[lg policy] Singapore: Call for new ways of teaching Tamil

Harold Schiffman haroldfs at GMAIL.COM
Mon Feb 15 18:27:52 UTC 2010

Call for new ways of teaching Tamil

IN 1982, three in 10 Primary 1 pupils studying Tamil came from
English-speaking homes. That figure has doubled to six in 10
today.This means there may be a need for a fundamental shift in the
manner in which Tamil is taught in schools, said Senior Minister of
State for Education S. Iswaran at the Tamil Language Coordinators'
Meeting yesterday.
He said: 'These students have limited exposure to Tamil before they
enter school and would also have limited opportunities to use Tamil in
their homes.' These are the same problems faced by the
Chinese-speaking community, which has led to the ongoing review of
Chinese-language instruction in schools. As with changes in the
teaching of Chinese, Mr Iswaran called for increased emphasis on
developing oral skills and finding innovative teaching methods for
Tamil learning and instruction.

'When we teach Tamil as our 'mother tongue', we expect the students to
have opportunities to speak it and be connected to the culture, but
that may not be the case any more,' he said in his Tamil address. 'You
can't tell students that they can't speak English. It is very
important now in this new age, so they need to speak both languages,
but how? That's the problem.' He said there was more responsibility on
the part of Tamil teachers to create opportunities in the classroom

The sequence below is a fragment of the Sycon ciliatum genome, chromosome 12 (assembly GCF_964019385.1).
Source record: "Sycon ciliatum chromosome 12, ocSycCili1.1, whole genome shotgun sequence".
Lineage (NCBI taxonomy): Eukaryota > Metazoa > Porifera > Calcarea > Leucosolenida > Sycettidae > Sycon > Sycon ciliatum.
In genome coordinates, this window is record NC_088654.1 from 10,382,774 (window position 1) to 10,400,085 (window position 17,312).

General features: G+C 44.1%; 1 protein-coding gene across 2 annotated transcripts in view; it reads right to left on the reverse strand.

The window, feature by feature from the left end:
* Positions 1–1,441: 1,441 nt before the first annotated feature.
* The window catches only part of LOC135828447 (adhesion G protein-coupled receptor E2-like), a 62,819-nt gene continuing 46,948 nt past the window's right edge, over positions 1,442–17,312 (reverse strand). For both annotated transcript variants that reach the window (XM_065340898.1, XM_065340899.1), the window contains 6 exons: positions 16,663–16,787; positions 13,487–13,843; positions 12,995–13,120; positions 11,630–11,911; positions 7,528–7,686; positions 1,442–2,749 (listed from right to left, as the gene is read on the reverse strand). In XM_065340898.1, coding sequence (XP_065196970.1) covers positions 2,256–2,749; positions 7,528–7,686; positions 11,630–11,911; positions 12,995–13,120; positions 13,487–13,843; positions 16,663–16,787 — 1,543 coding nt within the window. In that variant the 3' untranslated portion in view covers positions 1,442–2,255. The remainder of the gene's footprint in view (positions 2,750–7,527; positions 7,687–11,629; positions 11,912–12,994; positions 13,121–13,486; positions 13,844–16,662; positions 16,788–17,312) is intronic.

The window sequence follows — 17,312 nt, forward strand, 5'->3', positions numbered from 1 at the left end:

that students do not have at home. To further boost the study of
Tamil, the Umar Pulavar Tamil Language Centre (UPTLC), which has
traditionally played the role of a national resource and teaching
centre for students, will now also serve as a professional development
centre for Tamil-language teachers.

'UPTLC will provide training programmes in curriculum, pedagogy,
assessment and the use of ICT (information and communication
technology) as well as mentorship programmes for new teachers and
senior teachers,' said Mr Iswaran. Current training opportunities for
Tamil teachers are very limited, said Mr T. Venugopal, head of the
Tamil language unit at the Ministry of Education. 'We are constantly
relooking the curriculum, but Tamil language teaching methods must
also change to be more appropriate to the changing profile of Tamil
students,' he said.

Jennani Durai


 Harold F. Schiffman

Professor Emeritus of
 Dravidian Linguistics and Culture
Dept. of South Asia Studies
University of Pennsylvania
Philadelphia, PA 19104-6305

Phone:  (215) 898-7475
Fax:  (215) 573-2138

Email:  haroldfs at gmail.com

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